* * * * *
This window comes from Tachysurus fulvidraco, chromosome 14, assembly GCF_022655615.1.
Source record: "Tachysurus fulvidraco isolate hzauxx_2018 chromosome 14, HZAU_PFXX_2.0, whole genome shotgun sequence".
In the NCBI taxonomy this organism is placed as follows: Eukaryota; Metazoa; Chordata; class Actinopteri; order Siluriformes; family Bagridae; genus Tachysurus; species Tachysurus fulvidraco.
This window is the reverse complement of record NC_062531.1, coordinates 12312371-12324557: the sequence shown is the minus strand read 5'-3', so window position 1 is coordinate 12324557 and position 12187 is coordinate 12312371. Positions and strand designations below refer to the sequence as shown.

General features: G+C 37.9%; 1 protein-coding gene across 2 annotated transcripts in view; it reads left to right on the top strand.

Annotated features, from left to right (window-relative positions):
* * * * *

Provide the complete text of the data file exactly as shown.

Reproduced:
This window comes from Tachysurus fulvidraco, chromosome 14, assembly GCF_022655615.1.
Source record: "Tachysurus fulvidraco isolate hzauxx_2018 chromosome 14, HZAU_PFXX_2.0, whole genome shotgun sequence".
In the NCBI taxonomy this organism is placed as follows: Eukaryota; Metazoa; Chordata; class Actinopteri; order Siluriformes; family Bagridae; genus Tachysurus; species Tachysurus fulvidraco.
This window is the reverse complement of record NC_062531.1, coordinates 12312371-12324557: the sequence shown is the minus strand read 5'-3', so window position 1 is coordinate 12324557 and position 12187 is coordinate 12312371. Positions and strand designations below refer to the sequence as shown.

General features: G+C 37.9%; 1 protein-coding gene across 2 annotated transcripts in view; it reads left to right on the top strand.

Annotated features, from left to right (window-relative positions):